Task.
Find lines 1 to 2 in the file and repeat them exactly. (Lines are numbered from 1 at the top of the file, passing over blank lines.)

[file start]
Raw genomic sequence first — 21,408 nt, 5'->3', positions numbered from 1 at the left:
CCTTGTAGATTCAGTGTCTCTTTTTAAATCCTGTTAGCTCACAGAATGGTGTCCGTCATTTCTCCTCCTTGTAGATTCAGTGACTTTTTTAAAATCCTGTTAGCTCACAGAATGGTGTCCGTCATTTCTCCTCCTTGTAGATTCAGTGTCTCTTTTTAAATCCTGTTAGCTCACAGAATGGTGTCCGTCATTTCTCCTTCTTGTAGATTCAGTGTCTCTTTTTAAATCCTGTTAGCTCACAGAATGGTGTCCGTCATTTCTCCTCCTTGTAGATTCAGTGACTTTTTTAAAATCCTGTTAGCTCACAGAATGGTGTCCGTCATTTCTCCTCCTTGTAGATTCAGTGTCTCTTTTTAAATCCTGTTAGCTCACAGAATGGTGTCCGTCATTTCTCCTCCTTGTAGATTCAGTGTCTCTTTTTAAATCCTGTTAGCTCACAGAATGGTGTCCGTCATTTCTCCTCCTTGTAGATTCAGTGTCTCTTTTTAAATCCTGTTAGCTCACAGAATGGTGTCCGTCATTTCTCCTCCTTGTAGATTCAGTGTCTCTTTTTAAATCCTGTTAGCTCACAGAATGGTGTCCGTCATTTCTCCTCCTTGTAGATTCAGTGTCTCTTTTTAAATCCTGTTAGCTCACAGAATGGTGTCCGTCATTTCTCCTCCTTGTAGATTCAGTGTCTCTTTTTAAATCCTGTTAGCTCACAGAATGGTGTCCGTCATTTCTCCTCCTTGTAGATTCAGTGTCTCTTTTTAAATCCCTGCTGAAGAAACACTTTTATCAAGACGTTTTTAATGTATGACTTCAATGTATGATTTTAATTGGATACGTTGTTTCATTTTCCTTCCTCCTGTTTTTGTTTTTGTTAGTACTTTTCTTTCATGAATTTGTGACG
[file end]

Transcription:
Raw genomic sequence first — 21,408 nt, 5'->3', positions numbered from 1 at the left:
CCTTGTAGATTCAGTGTCTCTTTTTAAATCCTGTTAGCTCACAGAATGGTGTCCGTCATTTCTCCTCCTTGTAGATTCAGTGACTTTTTTAAAATCCTGTTAGCTCACAGAATGGTGTCCGTCATTTCTCCTCCTTGTAGATTCAGTGTCTCTTTTTAAATCCTGTTAGCTCACAGAATGGTGTCCGTCATTTCTCCTTCTTGTAGATTCAGTGTCTCTTTTTAAATCCTGTTAGCTCACAGAATGGTGTCCGTCATTTCTCCTCCTTGTAGATTCAGTGACTTTTTTAAAATCCTGTTAGCTCACAGAATGGTGTCCGTCATTTCTCCTCCTTGTAGATTCAGTGTCTCTTTTTAAATCCTGTTAGCTCACAGAATGGTGTCCGTCATTTCTCCTCCTTGTAGATTCAGTGTCTCTTTTTAAATCCTGTTAGCTCACAGAATGGTGTCCGTCATTTCTCCTCCTTGTAGATTCAGTGTCTCTTTTTAAATCCTGTTAGCTCACAGAATGGTGTCCGTCATTTCTCCTCCTTGTAGATTCAGTGTCTCTTTTTAAATCCTGTTAGCTCACAGAATGGTGTCCGTCATTTCTCCTCCTTGTAGATTCAGTGTCTCTTTTTAAATCCTGTTAGCTCACAGAATGGTGTCCGTCATTTCTCCTCCTTGTAGATTCAGTGTCTCTTTTTAAATCCTGTTAGCTCACAGAATGGTGTCCGTCATTTCTCCTCCTTGTAGATTCAGTGTCTCTTTTTAAATCCCTGCTGAAGAAACACTTTTATCAAGACGTTTTTAATGTATGACTTCAATGTATGATTTTAATTGGATACGTTGTTTCATTTTCCTTCCTCCTGTTTTTGTTTTTGTTAGTACTTTTCTTTCATGAATTTGTGACG